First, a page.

I have four children ranging in age from 9-16. Recently, they returned home following an annual summer tradition of going to overnight camp in northern Ontario. The camp they attend is located in a provincial park about 3-1/2 hours north of Toronto. By many standards the sleeping accommodations at this camp are considered rustic. Campers live in cabins or tents without running water or electricity. They eat communally in a dining hall and cook their own meals by fire, every Thursday. There are many other traditions and rituals at camp but perhaps not one as clarifying as the annual canoe trip.
While my children are at camp, they each go on a canoe trip in the provincial park where the camp is located or in one of several others in the provinces of Ontario or Quebec. Each summer these canoe trips add to the defining experiences in their lives and in all ways that I can think of, provide an opportunity for my children to truly understand who they are and what they value.
Going on a canoe trip with four or five other campers and 2 or 3 other counselors, for periods of time that range from 8 days 50 days teaches one in ways that don't exist in a classroom. The time away becomes time that is elongated and punctuated by food drops, kilometers, portages, weather, and relationships. There are so many experiences and competing moments that it is not possible to write a short blog about the significance of such a trip. That will have to wait for another time. What I wanted to highlight was something about how that experience clarifies what is happening all around the country at this time of year.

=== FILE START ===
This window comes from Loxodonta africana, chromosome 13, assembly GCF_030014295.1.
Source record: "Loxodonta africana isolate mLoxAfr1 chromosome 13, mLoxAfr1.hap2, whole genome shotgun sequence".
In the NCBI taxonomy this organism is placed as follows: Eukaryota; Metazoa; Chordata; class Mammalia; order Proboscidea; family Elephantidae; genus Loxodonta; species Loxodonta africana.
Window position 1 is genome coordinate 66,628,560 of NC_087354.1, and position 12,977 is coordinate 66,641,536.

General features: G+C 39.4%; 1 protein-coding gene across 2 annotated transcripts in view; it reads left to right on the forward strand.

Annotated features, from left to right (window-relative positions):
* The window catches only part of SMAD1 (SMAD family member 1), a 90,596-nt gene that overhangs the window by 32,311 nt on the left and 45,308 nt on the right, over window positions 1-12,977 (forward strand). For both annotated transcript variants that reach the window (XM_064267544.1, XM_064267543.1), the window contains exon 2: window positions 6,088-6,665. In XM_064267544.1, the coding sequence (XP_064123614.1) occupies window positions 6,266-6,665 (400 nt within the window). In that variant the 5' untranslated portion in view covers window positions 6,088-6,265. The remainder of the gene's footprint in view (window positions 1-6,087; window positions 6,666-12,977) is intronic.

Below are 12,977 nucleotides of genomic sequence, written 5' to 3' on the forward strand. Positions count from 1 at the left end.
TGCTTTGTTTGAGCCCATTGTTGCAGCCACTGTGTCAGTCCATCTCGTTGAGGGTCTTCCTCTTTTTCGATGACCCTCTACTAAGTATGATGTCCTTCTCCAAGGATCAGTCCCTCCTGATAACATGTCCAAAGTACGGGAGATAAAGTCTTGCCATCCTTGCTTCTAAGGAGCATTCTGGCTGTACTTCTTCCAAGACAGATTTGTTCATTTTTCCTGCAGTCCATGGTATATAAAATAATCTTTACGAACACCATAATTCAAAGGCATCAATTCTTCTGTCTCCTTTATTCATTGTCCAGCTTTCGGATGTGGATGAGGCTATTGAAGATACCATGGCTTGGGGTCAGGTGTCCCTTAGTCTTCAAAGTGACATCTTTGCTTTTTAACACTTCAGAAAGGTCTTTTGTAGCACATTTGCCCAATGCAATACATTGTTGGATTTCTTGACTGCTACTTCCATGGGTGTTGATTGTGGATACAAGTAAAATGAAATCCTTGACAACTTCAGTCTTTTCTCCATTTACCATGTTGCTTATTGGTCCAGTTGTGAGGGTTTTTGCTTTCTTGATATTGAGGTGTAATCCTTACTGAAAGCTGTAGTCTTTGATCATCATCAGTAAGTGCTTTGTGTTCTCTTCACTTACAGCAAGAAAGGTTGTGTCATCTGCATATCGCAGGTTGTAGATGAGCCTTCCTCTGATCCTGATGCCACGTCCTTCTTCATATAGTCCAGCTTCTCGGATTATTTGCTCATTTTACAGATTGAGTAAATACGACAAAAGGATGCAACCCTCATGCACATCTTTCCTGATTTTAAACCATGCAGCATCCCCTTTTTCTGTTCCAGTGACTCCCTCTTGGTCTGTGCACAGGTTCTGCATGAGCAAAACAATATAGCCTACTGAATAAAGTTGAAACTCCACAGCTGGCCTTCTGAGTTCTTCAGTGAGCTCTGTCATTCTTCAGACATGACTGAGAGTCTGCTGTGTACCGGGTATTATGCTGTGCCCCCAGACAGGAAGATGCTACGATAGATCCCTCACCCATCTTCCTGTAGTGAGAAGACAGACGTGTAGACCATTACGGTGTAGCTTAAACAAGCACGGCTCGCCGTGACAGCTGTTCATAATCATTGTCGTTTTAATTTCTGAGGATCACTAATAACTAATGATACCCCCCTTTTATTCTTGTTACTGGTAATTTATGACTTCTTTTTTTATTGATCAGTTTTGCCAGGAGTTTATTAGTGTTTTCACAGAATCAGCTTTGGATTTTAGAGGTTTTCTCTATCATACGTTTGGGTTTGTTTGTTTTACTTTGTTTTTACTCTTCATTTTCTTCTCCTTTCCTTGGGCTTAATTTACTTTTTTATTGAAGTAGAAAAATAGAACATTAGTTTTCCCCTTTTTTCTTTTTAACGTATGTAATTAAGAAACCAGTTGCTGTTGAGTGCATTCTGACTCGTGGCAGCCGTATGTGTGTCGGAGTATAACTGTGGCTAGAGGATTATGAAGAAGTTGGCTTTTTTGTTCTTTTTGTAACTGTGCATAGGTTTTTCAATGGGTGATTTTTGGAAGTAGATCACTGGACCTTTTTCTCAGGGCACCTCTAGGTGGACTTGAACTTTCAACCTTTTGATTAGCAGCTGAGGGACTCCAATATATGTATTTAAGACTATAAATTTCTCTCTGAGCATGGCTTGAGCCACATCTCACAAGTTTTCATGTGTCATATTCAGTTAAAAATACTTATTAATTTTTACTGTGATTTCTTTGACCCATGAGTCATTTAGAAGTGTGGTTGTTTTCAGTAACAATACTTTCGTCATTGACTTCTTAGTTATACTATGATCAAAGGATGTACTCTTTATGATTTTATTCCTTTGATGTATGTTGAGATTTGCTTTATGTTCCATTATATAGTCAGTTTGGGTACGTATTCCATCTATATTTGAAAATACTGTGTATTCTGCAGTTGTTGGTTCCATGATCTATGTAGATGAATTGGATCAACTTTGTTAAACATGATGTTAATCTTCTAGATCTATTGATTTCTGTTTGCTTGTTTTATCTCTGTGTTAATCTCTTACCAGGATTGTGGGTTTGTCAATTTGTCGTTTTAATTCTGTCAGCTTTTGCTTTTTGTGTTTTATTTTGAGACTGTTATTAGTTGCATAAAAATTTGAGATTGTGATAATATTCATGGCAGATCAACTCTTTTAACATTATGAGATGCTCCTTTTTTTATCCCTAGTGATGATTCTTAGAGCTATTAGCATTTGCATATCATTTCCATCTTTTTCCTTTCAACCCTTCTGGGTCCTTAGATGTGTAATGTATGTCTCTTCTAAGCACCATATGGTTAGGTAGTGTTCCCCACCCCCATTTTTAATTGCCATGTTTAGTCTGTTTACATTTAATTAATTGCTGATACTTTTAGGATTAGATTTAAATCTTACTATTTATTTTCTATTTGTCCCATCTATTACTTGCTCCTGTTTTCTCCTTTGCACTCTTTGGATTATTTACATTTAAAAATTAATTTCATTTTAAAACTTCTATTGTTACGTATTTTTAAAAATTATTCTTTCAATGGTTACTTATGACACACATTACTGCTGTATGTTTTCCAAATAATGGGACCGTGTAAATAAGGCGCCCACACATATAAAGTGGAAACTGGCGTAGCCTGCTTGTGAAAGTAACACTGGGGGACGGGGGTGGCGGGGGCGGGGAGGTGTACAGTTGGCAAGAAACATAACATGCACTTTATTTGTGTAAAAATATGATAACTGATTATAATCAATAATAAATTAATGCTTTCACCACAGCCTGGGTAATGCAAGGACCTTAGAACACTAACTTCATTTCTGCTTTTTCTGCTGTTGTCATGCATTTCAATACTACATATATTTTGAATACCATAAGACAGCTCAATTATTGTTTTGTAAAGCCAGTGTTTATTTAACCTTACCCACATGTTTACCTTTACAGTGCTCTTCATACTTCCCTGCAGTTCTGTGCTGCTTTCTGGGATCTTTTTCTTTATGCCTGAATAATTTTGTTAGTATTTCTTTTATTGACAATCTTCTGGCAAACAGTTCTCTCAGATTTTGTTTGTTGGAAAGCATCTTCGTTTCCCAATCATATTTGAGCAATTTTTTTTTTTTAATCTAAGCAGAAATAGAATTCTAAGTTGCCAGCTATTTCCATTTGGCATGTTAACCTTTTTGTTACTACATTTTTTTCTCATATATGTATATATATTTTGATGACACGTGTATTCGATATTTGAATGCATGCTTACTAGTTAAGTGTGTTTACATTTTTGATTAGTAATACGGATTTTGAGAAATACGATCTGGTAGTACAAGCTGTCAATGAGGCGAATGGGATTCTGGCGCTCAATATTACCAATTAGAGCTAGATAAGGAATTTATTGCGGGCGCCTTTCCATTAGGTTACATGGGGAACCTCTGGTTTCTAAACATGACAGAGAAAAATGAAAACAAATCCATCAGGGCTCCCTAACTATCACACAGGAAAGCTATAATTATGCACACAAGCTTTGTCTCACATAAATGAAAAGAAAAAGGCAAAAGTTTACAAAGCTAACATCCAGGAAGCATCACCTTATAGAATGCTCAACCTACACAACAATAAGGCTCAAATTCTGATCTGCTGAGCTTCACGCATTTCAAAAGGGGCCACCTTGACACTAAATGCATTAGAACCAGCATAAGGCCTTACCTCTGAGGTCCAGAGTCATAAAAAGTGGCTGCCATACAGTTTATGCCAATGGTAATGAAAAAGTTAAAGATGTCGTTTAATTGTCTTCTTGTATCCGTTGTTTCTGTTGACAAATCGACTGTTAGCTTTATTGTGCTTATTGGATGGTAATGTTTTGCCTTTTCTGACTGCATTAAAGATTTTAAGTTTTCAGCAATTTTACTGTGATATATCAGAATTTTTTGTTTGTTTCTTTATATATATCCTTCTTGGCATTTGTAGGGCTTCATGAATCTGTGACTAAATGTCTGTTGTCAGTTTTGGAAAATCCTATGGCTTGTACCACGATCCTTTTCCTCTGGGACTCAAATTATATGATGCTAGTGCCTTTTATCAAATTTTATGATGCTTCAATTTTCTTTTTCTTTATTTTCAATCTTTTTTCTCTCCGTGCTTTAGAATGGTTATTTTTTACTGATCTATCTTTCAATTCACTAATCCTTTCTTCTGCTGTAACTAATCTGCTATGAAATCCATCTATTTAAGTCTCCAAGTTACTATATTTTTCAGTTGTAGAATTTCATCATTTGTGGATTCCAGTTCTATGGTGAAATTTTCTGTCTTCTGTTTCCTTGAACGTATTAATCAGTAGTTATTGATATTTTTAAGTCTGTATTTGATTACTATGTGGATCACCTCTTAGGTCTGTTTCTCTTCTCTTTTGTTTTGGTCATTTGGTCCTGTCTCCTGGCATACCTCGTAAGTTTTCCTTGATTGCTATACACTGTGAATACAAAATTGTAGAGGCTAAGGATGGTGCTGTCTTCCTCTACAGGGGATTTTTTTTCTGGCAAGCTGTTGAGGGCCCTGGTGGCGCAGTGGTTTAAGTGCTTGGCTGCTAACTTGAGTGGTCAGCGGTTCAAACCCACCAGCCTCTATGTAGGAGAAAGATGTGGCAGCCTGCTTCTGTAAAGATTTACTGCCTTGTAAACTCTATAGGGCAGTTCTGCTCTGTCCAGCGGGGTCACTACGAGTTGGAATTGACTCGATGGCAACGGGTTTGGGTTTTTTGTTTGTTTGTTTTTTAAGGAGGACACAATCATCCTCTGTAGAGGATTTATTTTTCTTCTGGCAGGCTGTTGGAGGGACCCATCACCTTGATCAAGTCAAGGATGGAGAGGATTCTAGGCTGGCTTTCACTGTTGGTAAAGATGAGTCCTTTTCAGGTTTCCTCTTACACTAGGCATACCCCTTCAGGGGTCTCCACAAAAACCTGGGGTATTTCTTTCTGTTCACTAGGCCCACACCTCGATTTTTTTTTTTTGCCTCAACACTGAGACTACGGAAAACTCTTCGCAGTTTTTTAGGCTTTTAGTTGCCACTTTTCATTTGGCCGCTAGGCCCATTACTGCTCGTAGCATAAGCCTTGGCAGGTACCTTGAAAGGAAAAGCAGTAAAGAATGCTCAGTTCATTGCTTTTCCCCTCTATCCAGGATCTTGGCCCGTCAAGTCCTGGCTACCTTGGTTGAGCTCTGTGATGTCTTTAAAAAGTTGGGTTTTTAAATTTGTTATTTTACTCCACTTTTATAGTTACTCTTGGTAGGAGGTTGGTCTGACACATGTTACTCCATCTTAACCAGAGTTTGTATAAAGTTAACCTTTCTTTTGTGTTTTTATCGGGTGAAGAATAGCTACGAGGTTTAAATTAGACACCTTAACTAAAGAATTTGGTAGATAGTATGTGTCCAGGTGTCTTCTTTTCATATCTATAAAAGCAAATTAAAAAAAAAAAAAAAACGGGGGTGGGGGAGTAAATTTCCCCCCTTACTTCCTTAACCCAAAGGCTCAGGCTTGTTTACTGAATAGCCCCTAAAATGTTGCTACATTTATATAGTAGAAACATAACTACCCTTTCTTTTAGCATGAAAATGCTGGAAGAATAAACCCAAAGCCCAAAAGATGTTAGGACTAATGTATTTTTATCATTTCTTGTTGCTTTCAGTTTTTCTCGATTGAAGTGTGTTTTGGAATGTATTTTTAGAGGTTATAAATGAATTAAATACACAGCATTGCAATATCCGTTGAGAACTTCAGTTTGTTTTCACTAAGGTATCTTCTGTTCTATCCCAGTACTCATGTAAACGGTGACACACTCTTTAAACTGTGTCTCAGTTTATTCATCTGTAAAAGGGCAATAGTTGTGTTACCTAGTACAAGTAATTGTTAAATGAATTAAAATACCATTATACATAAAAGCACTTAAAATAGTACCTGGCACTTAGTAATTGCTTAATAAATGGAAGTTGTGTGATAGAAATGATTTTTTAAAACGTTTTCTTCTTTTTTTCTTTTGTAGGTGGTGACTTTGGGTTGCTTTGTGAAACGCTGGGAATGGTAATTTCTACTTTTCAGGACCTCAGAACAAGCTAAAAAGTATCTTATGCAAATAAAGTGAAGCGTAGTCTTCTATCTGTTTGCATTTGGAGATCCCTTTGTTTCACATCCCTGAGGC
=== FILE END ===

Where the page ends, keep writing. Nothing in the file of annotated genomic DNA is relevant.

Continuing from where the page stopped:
Many students are going back to school this week or within the next few weeks. As they do so, the ones who are juniors in high school will be confronting a series of decisions as they begin a two-year transition to post-secondary education. This transition actually starts well in advance of their junior year - before they talk with their college adviser, complete their common app, or decide on a major.
For many students and their families the transition from high school to more education is a series of decisions and reactions to whatever the student is going through right now. And now can be in 8th grade, 9th grade, etc.
I'm writing, actually procrastinating, as I prepare for the first day of our ACT workshop designed to prepare our students for the next ACT (on September 8). The timing makes me reflect on the process of getting into post-secondary schools - trade schools, community colleges, four-year colleges and universities... or just getting out of high school and all that entails.
As is true with most things in school, some students study and prepare assiduously whereas for others, the ACT prep is a set of tiny steps, forward and backward, gradually figuring out a process that can feel foreign and uncertain.
I write all this because I realize how demanding the standardized test process is for students and how juxtaposed it is with what they probably want to be doing this time of year.
I am keenly aware that one of the last things students want to do right now is actively recall lateral surface area or which of the following best describes how craters are removed from Europa's surface. I have four children who remind me of that each day. That said, our academic system requires students (particularly juniors in high school) to pay attention to those questions right now.
We need to remember that it is August and while the academic calendar may say, "...back to school," for many in the northern hemisphere, our internal clock still says summer. We need to tread lightly with our students and not try to encourage them to do everything all at once. I think that's an important philosophy to have throughout the year, but particularly so as we transition out of summer. Points of transition are often challenging anyway. Shifting gears and moving from paddling down a lake and worrying about getting to the campsite before dark is unrelated to trying to remember the answer to x = 3 and y = 5, by how much does the value of 3x2 – 2y exceed the value of 2x2 – 3y ? We need to keep this in mind and help our students do the same. I'm hoping that by writing this down I will remember it later today when my students sit down to take a practice test in preparation for the ACT.